Take in the scenery from atop Frary Peak, the highest point on Antelope Island. The summit sits at more than 6,500 feet above sea level and offers unparalleled views of the Great Salt Lake, the surrounding valley, and nearby ridges.
Anza-Borrego Desert State Park, California
Inside 600,000-acre Anza-Borrego, rangers and astronomers lead night-sky tours where you’ll learn about eclipses and phases of the moon. The nearby town of Borrego Springs has worked to reduce streetlight pollution by swapping out too-bright bulbs and encouraging businesses and homeowners to turn off lights at night.
Cherry Springs State Park, Pennsylvania
While much of the eastern seaboard is too populated for flawless stargazing, Pennsylvania’s Cherry Springs State Park marks one of the most sought-after sites for dark skies and clear views.
Located just four and a half hours from Philadelphia, Cherry Springs sits on top of the Allegheny Plateau, more than 2,000 feet above sea level in the remote Susquehannock State Forest. The park’s Astronomy Field offers an unobstructed, 360-degree panorama of the night sky, and visitors can reserve one of 30 campsites for overnight visits. Or plan your trip for one of the park’s twice-yearly star parties, and book at stay at nearby Blue Skies Lodge. Its Astro Cabins feature private stargazing fields.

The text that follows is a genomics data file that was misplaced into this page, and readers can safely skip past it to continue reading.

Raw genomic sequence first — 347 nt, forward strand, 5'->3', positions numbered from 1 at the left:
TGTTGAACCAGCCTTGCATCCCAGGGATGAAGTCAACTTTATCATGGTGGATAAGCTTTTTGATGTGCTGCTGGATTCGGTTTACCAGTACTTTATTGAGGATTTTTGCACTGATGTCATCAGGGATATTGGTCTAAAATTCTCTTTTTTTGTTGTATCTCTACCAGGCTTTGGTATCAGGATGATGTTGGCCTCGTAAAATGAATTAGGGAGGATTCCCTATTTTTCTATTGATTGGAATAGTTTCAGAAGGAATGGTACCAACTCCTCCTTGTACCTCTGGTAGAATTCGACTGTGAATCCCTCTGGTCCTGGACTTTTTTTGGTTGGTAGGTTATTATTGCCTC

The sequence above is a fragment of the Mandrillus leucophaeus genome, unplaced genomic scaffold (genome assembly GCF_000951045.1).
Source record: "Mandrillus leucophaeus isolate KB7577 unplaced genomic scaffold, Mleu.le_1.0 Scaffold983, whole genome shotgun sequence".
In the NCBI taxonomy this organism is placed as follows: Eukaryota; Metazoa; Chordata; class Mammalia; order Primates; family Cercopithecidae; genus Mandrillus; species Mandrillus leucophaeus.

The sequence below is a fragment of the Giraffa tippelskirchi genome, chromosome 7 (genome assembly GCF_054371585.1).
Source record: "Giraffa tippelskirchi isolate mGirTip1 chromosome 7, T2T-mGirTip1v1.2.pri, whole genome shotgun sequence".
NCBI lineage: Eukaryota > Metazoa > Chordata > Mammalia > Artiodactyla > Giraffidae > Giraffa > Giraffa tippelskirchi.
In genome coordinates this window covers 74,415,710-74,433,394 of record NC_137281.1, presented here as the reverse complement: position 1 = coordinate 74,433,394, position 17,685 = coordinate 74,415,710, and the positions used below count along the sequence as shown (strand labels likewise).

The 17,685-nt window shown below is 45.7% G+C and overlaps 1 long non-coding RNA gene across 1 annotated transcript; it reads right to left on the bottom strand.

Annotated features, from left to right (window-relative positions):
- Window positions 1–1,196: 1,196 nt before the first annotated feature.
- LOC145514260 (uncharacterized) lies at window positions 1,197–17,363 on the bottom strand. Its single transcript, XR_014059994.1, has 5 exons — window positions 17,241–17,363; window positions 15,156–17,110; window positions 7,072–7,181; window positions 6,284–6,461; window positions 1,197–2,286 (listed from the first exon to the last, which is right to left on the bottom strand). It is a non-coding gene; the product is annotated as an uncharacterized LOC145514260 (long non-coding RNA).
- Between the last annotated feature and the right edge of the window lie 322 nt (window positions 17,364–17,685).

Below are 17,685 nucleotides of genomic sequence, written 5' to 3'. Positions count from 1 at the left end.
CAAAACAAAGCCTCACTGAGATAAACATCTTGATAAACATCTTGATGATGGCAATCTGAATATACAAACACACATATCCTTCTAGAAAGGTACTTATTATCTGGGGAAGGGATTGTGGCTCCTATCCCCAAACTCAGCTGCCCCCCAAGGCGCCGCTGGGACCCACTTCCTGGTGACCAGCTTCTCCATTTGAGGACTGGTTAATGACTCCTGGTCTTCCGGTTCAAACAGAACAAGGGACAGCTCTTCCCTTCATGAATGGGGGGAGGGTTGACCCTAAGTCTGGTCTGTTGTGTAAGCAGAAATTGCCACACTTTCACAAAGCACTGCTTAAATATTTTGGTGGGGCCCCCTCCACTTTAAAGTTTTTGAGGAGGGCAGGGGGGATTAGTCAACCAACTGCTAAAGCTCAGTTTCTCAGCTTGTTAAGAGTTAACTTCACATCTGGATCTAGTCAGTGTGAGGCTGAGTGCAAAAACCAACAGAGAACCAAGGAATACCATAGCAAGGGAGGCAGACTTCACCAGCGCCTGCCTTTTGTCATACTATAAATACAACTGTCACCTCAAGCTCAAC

Looking to stretch your legs? The one-mile Cherry Springs Working Forest Interpretive Trail offers an easy stroll through the surrounding woods. Several interpretive panels along the way explain the environmental, social, and economic benefits of forests.
Newport State Park, Wisconsin
Located on the shores of Lake Michigan, Newport encourages dimming phone screens and camp lanterns to reduce light pollution. Local astronomers host star-gazing events around the new moon.
Death Valley National Park, California
Death Valley National Park in Southern California and Nevada is known for its brooding desert landscapes and extreme temperatures. The remote conditions also make Death Valley a pristine stargazing location. The 3.4-million acre park sits far enough from Las Vegas and Los Angeles to miss the worst of the cities’ bright lights and doesn’t generate much light pollution itself.